‘Cyclone death toll could spike’

BY EVERSON MUSHAVA/TAPIWA ZIVIRA

THE number of people killed by Cyclone Idai-induced floods in the eastern part of the country could spike following revelations that current official statistics could be excluding figures from Dzingire Growth Point, popularly known as Kopa in Chipinge which was possibly the hardest hit area, but still yet to be fully accessed by rescue teams.

Local Government minister July Moyo yesterday said 98 people have been confirmed dead with about 217 still unaccounted for, but villagers at Kopa yesterday said the statistics did not include the figures from their area.

Kopa experienced some of the heaviest devastation of the floods after three rivers burst their banks and changed course to create a confluence at Dzingire, which is located in a valley, some kilometres from Chipinge.

The flood water washed away a whole residential area, destroying over 80 houses and leaving a trail of destruction with hundreds of people still missing five days after the heart-rending development.

The villagers said most of the missing residents of Dzingire could be dead and buried under huge stones that now occupy a vast area that used to be the residential suburb at the growth point.

The unaccounted include police officers and their families residing at a police station which was also washed away by the floods, agricultural extension workers, teachers, businessmen and other residents whose houses were also swept away by the floods.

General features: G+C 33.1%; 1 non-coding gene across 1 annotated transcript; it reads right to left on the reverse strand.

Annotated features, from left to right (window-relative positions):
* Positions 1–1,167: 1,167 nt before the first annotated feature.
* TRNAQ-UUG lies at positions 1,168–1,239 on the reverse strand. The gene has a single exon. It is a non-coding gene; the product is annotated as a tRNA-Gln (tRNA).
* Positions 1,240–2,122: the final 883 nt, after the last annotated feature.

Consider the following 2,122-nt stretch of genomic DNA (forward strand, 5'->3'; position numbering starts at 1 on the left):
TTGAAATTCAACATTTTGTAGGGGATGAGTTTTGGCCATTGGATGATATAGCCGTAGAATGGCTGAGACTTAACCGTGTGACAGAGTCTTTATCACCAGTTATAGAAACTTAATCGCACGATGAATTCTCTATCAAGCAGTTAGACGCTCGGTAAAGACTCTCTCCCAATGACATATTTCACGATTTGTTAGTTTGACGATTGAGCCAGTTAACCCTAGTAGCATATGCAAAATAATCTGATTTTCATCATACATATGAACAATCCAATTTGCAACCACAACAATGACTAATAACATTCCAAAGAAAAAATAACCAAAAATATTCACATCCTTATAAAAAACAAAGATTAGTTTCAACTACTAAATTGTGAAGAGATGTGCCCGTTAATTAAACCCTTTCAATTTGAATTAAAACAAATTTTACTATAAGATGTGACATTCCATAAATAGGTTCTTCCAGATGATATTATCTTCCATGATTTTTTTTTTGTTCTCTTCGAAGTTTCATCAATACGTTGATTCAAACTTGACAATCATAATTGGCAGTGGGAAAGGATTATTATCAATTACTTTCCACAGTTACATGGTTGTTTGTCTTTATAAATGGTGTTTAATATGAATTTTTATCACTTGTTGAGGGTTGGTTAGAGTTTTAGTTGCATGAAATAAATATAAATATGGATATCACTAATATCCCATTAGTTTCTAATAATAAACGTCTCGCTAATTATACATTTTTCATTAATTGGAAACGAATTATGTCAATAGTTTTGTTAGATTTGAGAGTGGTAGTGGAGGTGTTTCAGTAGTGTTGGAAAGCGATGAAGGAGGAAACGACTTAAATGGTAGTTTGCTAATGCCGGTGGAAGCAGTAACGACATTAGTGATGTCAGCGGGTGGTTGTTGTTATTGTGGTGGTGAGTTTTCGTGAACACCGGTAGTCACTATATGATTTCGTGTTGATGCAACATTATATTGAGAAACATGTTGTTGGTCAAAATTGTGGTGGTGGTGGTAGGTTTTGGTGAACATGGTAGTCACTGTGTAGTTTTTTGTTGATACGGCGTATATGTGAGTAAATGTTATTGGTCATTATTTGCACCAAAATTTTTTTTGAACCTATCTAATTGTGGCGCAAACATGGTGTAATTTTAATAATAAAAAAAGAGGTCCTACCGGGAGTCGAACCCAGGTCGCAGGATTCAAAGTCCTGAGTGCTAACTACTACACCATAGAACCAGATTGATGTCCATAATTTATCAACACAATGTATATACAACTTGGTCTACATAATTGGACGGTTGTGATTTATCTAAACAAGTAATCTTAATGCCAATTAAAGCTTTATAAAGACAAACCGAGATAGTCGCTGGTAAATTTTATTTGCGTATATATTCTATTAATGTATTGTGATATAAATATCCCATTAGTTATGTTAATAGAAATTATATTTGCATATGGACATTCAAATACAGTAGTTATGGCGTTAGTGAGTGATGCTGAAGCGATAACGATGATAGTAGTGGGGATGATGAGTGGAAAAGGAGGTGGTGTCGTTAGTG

Headman of the area, Dudzai Ndiyadzo said they feared that dozens of missing people might all have perished and either buried under the huge stones or had been swept away into Mozambique.

“As villagers, we come here everyday, try to comb through the debris with the hope of getting closure to our relatives who are still missing. It is devastating. Helicopters started accessing the place yesterday (Tuesday) because of bad weather and of all the people who were washed away last Saturday, only less than 10 bodies have been recovered,” Ndiyadzo said.

Narrating the ordeal, taking NewsDay around a place that used to have over 80 homes, Ndiyadzo said most people did not take heed to the floods warning because similar warnings were made of Cyclone Eline in 2002, but the effects were not as devastating as what happened last week.

One of the villagers who lived in the wrecked suburb, Samson Dhliwayo said he was sure official statistics excluded Kopa casualties, where schoolchildren lodging in the area also perished.

“This is where the three rivers met. Nyahode was carrying huge stones deposited there (pointing at what used to be the residential area),” Dhliwayo said.

“These rivers used to meet there, but changed course and washed away the whole suburb. It was tragic. We are worried by the late response by authorities. President (Emmerson) Mnangagwa came, but we would have loved rescue teams to come to rescue living people, not recovering bodies.”

The villagers said there were possibly no survivors in some families. Most of them were washed away while taking refuge at the police station when water levels started swelling before the police station was also swept away.

When NewsDay visited the area, hordes of people were complaining of hunger as they waited for the arrival of Mnangagwa, who later touched down in the afternoon and promised to bring food for the stranded residents, who have been cut off from the rest of the country.

Food distribution efforts, in all the cyclone-hit areas, were reportedly suspended for a day to pave way for Mnangagwa’s visit to Chipinge and Chimanimani.

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